What an unpleasant surprise—you reach for the conveniently automated ice from your refrigerator ice maker, and the ice that comes out is… ick. What gives? Well, a few things could be the culprit.
For one, ice absorbs odor. If you have anything rotting or pungent in your fridge or freezer, that aroma is getting into your ice cubes. Next up is the water filter in your ice maker: If you haven’t changed it in a while (or ever…), it could also be stinking up those ice cubes.
This is why your fridge maintenance should include cleaning your refrigerator’s ice maker. You will need to locate and take care of these smelly culprits as well, or you’ll just end up with more icky ice.
Pro tip: You only need to clean your ice maker once or twice a year for normal water, or a little more often with hard water.
1. Grab the manual & power down
Each freezer has a different ice maker setup, so the manufacturer’s manual can come in handy if you run into any issues removing (or reassembling) parts. If you don’t have the manual anymore, a digital copy can usually be found on the manufacturer’s website. Then just have it open to the ice bin page and keep it handy in case you need it.
Start by turning off the power to your ice maker. Many ice makers have a bar you can press up or a switch on the side, but your safest best is to unplug the fridge entirely—it’s not safe for your ice maker to be functioning while you clean it. The power shouldn’t be out long enough for your food to spoil, however. If you are concerned, you can transfer your frozen food into a cooler.
2. Remove the bin, plus any freezer ice buildup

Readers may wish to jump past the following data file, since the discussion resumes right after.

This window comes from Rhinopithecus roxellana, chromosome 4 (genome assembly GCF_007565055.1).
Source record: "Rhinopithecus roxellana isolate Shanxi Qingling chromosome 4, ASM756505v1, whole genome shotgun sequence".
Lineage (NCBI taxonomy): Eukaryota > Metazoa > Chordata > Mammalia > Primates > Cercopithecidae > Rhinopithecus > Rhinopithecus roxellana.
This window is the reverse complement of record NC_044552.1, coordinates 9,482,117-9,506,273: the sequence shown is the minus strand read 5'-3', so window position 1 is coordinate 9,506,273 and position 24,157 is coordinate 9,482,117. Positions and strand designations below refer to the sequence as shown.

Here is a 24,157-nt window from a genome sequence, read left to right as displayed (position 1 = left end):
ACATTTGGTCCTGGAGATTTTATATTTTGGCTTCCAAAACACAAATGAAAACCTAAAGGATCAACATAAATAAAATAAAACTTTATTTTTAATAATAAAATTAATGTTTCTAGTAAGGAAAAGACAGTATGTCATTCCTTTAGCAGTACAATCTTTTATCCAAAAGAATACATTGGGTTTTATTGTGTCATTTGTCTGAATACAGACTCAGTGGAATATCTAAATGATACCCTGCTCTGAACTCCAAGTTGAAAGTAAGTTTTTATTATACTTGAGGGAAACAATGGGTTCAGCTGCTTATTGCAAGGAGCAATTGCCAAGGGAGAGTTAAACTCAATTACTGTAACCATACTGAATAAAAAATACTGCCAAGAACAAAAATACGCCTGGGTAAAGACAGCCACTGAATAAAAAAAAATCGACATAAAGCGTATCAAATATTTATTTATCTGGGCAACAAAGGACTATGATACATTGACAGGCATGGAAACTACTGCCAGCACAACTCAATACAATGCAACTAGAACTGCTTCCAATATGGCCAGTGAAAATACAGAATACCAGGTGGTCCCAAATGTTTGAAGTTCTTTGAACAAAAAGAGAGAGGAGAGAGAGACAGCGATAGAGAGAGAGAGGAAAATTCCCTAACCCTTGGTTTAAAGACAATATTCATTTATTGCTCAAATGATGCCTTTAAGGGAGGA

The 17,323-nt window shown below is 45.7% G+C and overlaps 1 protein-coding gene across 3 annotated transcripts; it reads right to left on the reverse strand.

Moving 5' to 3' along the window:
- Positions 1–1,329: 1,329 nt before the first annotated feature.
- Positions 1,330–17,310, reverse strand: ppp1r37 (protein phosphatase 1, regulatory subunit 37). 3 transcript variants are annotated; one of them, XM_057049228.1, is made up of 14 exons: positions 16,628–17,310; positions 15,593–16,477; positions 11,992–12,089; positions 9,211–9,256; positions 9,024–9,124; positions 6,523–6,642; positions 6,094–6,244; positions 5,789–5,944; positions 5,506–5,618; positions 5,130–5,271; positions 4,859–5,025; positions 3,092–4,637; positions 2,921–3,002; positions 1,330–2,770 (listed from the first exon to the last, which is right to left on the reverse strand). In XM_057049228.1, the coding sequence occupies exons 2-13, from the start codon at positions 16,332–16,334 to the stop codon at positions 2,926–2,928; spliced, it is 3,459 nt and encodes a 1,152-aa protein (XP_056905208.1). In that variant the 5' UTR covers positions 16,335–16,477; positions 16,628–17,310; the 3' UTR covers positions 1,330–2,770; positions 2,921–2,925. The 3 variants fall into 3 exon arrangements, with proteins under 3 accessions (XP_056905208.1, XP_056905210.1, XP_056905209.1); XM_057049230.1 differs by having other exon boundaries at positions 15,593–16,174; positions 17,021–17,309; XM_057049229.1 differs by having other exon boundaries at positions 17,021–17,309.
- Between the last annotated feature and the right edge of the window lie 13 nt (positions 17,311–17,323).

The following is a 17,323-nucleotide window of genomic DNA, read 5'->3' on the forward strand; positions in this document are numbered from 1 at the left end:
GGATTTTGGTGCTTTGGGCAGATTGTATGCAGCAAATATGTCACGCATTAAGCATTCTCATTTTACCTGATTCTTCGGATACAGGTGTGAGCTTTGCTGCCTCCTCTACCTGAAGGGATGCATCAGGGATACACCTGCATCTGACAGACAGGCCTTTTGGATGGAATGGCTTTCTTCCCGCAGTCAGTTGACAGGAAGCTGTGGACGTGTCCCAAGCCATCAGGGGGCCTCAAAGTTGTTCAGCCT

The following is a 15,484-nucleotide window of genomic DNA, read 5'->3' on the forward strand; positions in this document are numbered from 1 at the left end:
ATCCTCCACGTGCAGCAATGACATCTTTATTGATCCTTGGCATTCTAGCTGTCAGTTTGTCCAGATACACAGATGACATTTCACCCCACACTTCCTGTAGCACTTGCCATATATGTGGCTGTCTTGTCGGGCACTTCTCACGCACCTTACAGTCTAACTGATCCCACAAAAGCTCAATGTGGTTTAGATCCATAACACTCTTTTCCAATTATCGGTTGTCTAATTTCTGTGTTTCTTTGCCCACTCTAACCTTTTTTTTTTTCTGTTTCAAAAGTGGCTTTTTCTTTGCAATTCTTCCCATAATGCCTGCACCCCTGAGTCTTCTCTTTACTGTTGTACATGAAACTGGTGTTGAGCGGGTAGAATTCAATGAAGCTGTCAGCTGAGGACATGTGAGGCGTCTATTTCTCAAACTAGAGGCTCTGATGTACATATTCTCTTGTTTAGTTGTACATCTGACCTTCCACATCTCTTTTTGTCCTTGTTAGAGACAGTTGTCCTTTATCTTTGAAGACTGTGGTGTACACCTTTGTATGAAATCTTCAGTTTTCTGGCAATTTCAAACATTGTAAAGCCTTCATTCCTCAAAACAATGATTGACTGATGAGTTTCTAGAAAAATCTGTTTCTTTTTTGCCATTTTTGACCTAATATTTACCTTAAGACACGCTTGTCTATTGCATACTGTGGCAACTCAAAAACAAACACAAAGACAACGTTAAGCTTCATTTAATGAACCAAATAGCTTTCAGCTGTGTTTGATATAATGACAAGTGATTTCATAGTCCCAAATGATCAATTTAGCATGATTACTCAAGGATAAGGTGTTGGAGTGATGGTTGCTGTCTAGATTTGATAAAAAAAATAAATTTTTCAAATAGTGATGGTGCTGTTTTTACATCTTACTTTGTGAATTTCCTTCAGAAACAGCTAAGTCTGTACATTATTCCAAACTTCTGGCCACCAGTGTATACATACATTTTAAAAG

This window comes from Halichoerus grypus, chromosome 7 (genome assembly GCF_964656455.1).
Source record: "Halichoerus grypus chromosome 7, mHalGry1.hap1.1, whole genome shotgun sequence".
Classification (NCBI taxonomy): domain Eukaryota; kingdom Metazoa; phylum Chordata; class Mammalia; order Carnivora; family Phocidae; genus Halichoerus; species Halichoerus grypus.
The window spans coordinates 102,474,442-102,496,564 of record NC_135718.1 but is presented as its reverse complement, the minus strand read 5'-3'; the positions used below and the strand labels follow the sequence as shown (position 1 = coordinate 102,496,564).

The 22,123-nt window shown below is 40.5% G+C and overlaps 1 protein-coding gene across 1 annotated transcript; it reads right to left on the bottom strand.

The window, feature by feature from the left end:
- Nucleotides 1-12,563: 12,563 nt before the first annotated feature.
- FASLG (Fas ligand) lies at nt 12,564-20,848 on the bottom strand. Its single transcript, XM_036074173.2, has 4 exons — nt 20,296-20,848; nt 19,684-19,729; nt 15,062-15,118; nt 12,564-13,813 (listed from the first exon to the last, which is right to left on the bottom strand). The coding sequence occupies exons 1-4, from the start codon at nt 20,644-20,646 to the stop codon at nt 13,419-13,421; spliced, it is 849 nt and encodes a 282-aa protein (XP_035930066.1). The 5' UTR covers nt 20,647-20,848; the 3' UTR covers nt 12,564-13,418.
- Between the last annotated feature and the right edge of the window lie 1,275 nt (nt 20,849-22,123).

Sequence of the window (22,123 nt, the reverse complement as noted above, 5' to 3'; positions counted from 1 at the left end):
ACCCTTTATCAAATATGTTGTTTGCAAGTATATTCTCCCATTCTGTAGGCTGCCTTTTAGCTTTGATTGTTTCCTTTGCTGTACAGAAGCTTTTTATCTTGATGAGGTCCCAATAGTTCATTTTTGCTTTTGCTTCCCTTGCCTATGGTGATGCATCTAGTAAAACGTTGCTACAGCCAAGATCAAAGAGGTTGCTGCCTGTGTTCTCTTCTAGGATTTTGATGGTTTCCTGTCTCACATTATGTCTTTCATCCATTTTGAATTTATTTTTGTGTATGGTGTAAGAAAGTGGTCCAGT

The bin may slide out easily, or it may require some unlatching or unscrewing to get it loose—this is where that manufacturer’s manual can come in handy. Once you have the bin out, dispose of any remaining ice cubes and put it in the sink to soak in hot soapy water. If it’s particularly dirty or smelly, you may want to consider scrubbing it with up to half a cup of white vinegar prior to the soak.
If your manufacturer’s manual recommends it, this is a good time to get any other removable parts soaking as well.
While the pieces are soaking, take advantage of the wait to remove any freezer ice buildup. We recommend pouring a pitcher of hot water over the ice to melt it, catching the overflow with a towel. While this can be messy, it’s faster than defrosting your entire freezer, and safer than going after ice buildup with an ice pick or other implement, which can damage your freezer parts. For smaller areas, try using a cup of hot water.
3. Check the filter & clean the parts
Locating the water filter in your fridge may be easier with your manufacturer’s manual, though the filters are often easily accessible. Once you’ve found and cleaned or replaced your water filter, it’s time to clean up the rest of the ice machine.
Wipe down the parts remaining in the freezer with a soapy rag or sponge, a vinegar mixture, or a light bleach mixture (if you’re looking to disinfect). An unused toothbrush may come in handy to get into some of the smaller parts, like inside the ice mold or to scrub away any scaly water deposits.
Important: Make sure you thoroughly dry every part that you clean, to prevent frost from causing cracks in the assembly.
Once you’re done with the items still in the freezer, finish up with the parts you left to soak—once again ensuring you dry everything thoroughly.
4. Reinstall the parts, restore power, & test the ice
Carefully reinstall any pieces you removed from the assembly (including the ice bin), then restore power to refrigerator. And finally, run it through three or four cycles, disposing of the ice each time to clear out any remaining cleaning solution. Then all that’s left is to enjoy your clean and refreshing ice!
P.S. In case your fridge or freezer ever do break down, make sure you know ahead of time where you might be able to get some help to pay for repairs or replacement.
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